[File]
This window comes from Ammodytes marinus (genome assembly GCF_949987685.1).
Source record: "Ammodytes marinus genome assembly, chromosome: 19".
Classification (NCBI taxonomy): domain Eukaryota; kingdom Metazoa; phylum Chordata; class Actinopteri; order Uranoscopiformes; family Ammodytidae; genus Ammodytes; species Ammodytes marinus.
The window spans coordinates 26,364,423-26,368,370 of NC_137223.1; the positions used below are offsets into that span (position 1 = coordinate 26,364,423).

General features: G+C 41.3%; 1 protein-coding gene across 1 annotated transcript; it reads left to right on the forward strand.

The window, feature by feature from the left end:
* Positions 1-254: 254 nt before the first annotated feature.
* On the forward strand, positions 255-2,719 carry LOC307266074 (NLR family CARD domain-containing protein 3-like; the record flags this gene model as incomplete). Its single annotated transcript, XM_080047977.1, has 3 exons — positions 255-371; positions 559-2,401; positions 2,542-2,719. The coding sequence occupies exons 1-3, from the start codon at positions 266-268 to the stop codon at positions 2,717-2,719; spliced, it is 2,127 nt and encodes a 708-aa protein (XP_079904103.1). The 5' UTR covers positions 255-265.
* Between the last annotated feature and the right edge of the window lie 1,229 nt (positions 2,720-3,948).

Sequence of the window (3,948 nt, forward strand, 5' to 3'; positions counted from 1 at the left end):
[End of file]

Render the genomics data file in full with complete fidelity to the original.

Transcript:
This window comes from Ammodytes marinus (genome assembly GCF_949987685.1).
Source record: "Ammodytes marinus genome assembly, chromosome: 19".
Classification (NCBI taxonomy): domain Eukaryota; kingdom Metazoa; phylum Chordata; class Actinopteri; order Uranoscopiformes; family Ammodytidae; genus Ammodytes; species Ammodytes marinus.
The window spans coordinates 26,364,423-26,368,370 of NC_137223.1; the positions used below are offsets into that span (position 1 = coordinate 26,364,423).

General features: G+C 41.3%; 1 protein-coding gene across 1 annotated transcript; it reads left to right on the forward strand.

The window, feature by feature from the left end:
* Positions 1-254: 254 nt before the first annotated feature.
* On the forward strand, positions 255-2,719 carry LOC307266074 (NLR family CARD domain-containing protein 3-like; the record flags this gene model as incomplete). Its single annotated transcript, XM_080047977.1, has 3 exons — positions 255-371; positions 559-2,401; positions 2,542-2,719. The coding sequence occupies exons 1-3, from the start codon at positions 266-268 to the stop codon at positions 2,717-2,719; spliced, it is 2,127 nt and encodes a 708-aa protein (XP_079904103.1). The 5' UTR covers positions 255-265.
* Between the last annotated feature and the right edge of the window lie 1,229 nt (positions 2,720-3,948).

Sequence of the window (3,948 nt, forward strand, 5' to 3'; positions counted from 1 at the left end):